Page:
KFC has found its McRib.
The chicken chain, which has become a bit of an afterthought in the great race to innovate the next bizarro fast food delight (here’s looking at you, waffle taco), is planning to bring back its Double Down sandwich for a limited time starting April 21, according to USA Today. Sandwich is of course a loose term here. The Double Down, in case you’ve forgotten, consists of two pieces of fried or grilled poultry with a layer of bacon, cheese, and special sauce between them. There’s no bread, but it’s all wrapped up so it can be eaten by hand. It’s basically half-assed chicken cordon bleu for diners who have trouble with forks.
I compare the Double Down to the McRib because they’re now both officially fast food events—culinary oddities that cause a commotion by periodically sweeping, comet-like, through menus. That said, they may actually serve slightly different business functions. Writing for the Awl in 2011, Willy Staley made a great speculative case that the McRib was essentially a commodities play. McDonald’s consistently brought it to market during the fall, when the price of pork was at a low. As pork got more expensive, it would disappear again from whence it came. (Which is to say, cold storage.) Meanwhile, at least according to a quick search of Google Trends, the buzz it generates doesn’t seem to affect the overall frequency of searches for McDonald’s.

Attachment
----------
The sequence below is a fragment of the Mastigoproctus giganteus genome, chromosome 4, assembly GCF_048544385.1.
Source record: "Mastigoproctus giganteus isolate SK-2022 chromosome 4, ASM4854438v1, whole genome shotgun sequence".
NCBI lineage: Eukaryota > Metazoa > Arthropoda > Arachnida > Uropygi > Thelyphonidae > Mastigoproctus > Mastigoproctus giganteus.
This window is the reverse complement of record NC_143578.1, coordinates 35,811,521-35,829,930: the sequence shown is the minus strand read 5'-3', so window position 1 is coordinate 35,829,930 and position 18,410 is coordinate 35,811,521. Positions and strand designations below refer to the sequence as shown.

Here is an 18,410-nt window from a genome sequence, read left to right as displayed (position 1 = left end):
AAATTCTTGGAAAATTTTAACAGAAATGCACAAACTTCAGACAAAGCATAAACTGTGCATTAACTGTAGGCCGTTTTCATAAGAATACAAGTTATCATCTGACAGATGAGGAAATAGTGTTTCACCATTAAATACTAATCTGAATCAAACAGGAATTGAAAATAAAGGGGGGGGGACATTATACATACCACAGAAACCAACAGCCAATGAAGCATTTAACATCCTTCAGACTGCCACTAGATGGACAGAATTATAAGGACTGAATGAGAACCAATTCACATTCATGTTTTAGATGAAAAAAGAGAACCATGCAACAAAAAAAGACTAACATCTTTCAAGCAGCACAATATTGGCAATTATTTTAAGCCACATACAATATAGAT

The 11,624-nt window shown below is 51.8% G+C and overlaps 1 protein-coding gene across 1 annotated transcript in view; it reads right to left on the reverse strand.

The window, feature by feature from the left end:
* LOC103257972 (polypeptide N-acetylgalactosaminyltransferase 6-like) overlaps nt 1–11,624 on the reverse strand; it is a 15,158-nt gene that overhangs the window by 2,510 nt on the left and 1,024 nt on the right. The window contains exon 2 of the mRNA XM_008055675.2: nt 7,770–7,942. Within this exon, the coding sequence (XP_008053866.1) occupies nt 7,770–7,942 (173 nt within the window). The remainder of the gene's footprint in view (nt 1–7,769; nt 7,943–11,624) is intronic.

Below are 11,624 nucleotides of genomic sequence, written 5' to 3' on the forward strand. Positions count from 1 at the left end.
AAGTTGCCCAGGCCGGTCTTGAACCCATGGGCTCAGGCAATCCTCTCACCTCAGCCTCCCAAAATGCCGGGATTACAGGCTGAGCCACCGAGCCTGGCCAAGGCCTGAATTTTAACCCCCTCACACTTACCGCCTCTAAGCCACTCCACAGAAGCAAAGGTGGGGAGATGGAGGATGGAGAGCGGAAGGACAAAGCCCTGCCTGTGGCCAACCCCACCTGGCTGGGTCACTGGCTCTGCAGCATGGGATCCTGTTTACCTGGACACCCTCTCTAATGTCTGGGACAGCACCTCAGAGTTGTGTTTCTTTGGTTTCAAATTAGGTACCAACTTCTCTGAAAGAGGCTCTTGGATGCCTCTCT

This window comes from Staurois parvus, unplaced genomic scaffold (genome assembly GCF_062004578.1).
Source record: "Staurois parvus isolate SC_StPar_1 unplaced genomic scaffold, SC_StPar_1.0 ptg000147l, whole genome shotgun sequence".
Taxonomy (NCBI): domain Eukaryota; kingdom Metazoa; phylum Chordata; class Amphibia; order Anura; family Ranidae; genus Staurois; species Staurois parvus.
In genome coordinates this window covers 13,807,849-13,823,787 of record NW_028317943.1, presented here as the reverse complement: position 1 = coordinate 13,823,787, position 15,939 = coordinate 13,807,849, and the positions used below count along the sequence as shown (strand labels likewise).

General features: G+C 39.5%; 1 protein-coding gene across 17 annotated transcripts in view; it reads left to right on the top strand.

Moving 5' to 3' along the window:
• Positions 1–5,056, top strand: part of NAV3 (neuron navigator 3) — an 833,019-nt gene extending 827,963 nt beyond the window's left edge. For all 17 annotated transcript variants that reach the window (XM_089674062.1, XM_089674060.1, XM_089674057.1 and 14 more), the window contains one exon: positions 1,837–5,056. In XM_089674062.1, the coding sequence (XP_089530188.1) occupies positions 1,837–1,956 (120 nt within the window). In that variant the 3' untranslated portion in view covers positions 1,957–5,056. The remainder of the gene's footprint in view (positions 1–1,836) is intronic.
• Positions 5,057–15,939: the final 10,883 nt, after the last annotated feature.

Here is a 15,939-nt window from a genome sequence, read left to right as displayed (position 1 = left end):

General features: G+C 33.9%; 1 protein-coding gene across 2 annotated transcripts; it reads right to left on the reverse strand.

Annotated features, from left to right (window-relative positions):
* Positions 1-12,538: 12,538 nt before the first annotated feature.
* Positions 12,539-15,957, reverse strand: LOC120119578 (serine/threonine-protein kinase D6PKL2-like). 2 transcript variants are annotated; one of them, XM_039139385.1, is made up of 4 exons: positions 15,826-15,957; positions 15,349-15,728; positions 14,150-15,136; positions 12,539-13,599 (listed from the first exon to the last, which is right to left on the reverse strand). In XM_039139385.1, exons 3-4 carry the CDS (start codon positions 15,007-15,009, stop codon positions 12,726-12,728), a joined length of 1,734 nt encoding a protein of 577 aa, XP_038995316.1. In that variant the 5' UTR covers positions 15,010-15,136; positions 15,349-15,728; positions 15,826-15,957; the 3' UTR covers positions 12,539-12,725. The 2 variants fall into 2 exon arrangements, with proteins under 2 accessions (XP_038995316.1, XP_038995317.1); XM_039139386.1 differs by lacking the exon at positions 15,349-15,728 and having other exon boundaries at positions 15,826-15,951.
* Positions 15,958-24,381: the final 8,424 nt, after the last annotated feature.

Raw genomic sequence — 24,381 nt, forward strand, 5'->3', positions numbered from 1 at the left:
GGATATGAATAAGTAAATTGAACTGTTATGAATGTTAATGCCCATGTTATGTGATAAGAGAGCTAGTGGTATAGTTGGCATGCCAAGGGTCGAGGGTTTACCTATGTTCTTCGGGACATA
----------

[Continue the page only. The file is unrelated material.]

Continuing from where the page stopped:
Bringing back the Double Down, on the other hand, strikes me as a pure PR play. It’s debut in 2010 led to a brief media sensation—Sam Sifton, the New York Times’ dining critic at the time, pronounced it “a disgusting meal, a must-to-avoid”—and its initial sales convinced KFC parent company Yum! Brands to keep it on menus indefinitely. Eventually, it slowly drifted off menus. But returning to Google Trends, it seems that when commotion over the Double Down peaked, the overall attention paid to KFC popped as well.
And right now, KFC could probably use all the attention it can get. Chick-Fil-A recently usurped its throne as the king of American chicken chains.* And while Yum’s annual report doesn’t break out Taco Bell, Pizza Hut, and KFC, Yum’s U.S. same-store sales across all brands were flat in 2013.
So heck, why not bring back a greasy fascination? Look, I’m already writing about it. And you're reading! If it’s a publicity stunt, it’s already working at least a little.
*Correction, April 16, 2014: This post originally misspelled the name of fast food chain Chick-Fil-A.